Budget ignores workforce pressures

Waikato Management School Associate Professor Maree Roche. Photo: Supplied.

Pressures on business and workplaces to return to ‘business as usual' have been overlooked in the Government's Budget, according to a leading researcher from the University of Waikato.

Waikato Management School Associate Professor Maree Roche says Budget 22 does nothing to support workplace productivity.

'The last two to three years have really challenged and changed attitudes towards the workplace, and have also resulted in a high rate of burnout and fatigue.

'What we could be looking at is the biggest change in the nature and understanding of ‘going to work' since the industrial revolution of the late 1700s.”

Dr Roche says the situation has been perpetuated in the Māori workforce where there is more pressure to recruit, develop and retain Māori staff.

'The State Sector Act has put increased pressure on organisations to recruit and retain Māori, but organisations are left to do this with a very limited understanding of the implications of resourcing a Māori workforce – let alone the increased pressure that places on Māori workers.”

Dr Roche has undertaken research in this area and says there is evidence that businesses need better support to respond to the requirements of a more diversified workforce.

'The past few years have also shown us that we are not going to return to BAU for business.

'Staff, managers and customers have struggled during the pandemic. They have coped with adapting and pivoting, as well as working overtime, with new processes, technologies and expectations, and they have done this while placing their own and whānau health in a secondary position.”

Dr Roche says workplace productivity and employee engagement may be at an all-time low.

She is calling on the Government to pay much greater attention to the changed nature of work and put a plan in place to develop skilled workers in New Zealand and recognise the exhausting role organisations, leaders and employees have played in supporting our economy through the pandemic.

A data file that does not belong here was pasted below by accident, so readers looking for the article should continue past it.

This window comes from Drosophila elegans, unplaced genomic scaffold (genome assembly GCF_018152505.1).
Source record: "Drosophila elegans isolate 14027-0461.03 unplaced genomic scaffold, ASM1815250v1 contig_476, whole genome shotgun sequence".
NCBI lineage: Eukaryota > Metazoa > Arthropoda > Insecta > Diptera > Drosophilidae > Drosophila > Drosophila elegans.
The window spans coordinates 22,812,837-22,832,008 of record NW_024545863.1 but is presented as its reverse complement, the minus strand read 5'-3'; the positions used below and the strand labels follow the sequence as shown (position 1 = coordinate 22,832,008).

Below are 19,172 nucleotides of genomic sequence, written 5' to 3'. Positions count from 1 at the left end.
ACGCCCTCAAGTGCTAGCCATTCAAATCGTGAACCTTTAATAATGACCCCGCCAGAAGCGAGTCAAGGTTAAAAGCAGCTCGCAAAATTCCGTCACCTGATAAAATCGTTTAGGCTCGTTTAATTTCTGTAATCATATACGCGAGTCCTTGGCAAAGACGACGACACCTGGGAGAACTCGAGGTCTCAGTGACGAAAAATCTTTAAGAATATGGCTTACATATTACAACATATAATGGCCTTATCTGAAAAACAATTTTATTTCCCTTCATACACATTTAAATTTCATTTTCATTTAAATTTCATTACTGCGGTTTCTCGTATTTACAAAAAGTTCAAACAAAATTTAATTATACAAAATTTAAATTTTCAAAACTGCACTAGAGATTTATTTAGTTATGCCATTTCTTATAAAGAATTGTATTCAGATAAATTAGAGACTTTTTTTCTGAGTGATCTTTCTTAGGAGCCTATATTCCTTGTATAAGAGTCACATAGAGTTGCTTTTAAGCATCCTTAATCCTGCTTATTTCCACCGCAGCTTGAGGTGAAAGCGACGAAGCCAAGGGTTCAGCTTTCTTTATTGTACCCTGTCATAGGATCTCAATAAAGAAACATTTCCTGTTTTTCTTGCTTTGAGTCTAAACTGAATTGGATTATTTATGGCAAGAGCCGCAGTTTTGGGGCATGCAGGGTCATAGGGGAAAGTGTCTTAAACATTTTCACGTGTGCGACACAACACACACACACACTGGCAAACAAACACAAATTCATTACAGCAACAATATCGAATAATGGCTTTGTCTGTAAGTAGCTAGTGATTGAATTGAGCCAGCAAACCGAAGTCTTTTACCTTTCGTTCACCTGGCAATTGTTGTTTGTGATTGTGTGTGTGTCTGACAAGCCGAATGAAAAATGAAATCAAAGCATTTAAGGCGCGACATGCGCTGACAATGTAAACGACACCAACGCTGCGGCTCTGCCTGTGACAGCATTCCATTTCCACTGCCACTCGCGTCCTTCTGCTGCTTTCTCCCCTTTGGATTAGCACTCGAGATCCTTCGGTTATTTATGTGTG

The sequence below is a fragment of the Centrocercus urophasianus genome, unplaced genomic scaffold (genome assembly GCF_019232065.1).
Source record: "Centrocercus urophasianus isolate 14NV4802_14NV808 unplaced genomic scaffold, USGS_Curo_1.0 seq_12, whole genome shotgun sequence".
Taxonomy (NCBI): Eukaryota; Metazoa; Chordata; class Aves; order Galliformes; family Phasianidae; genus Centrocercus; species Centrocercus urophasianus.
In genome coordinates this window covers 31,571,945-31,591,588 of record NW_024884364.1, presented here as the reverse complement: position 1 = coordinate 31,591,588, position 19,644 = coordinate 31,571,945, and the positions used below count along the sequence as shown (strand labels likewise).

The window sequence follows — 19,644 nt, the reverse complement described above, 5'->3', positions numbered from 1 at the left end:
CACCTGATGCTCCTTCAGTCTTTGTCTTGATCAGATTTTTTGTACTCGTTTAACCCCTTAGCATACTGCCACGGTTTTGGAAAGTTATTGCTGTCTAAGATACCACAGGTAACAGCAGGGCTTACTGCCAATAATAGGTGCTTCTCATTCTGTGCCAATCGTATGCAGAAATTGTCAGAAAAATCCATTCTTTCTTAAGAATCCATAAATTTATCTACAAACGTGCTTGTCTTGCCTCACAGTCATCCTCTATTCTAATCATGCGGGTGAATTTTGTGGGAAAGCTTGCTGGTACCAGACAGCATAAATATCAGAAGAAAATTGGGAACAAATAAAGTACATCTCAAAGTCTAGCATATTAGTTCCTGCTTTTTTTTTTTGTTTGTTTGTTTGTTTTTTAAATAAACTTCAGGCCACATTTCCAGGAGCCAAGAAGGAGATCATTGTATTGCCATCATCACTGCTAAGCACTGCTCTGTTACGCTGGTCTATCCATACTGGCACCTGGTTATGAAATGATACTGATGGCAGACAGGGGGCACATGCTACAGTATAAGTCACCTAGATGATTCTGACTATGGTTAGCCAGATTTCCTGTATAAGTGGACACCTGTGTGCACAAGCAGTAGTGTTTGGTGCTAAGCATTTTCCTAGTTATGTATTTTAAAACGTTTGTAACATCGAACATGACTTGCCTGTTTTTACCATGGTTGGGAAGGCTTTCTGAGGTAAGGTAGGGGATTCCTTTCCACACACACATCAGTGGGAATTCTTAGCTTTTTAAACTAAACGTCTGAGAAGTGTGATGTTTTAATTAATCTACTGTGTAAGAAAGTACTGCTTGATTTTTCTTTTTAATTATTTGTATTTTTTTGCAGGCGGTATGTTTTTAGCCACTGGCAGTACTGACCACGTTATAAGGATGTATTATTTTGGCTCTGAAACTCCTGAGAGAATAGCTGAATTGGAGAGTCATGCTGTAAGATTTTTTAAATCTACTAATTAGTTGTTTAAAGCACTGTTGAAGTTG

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Posted on 28-05-2022 12:00 | By Let's get real

When you have Members of Parliament or Councillors that have limited or no exposure to business management and have only gained a seat for diversity reasons, how can anyone expect to get quality decision making. What makes anyone believe that someone with an Arts degree or a union organiser will be able to understand business development or hospital management...?


Posted on 28-05-2022 14:03 | By Kancho

Productivity A bad name in NZ . Government loves to spend and often badly but the economy has to pay for it . Sadly we low income families pay too much tax in comparison , higher get , taxed in every dollar in comparison to other countries New Zealand's GDP per capita is 30% below the average of the top half of the OECD. ... and hours worked per capita are now 17% higher in New Zealand than the average of the top half of the OECD. So working harder but not smarter. Government has tax on top of tax and push up inflation by increasing costs to businesses. People have to be employable whatever race. Difficult without skills like literacy and math etc of school leavers so low. Forty five percent school truancy hardly a good work ethic . So no surprises.

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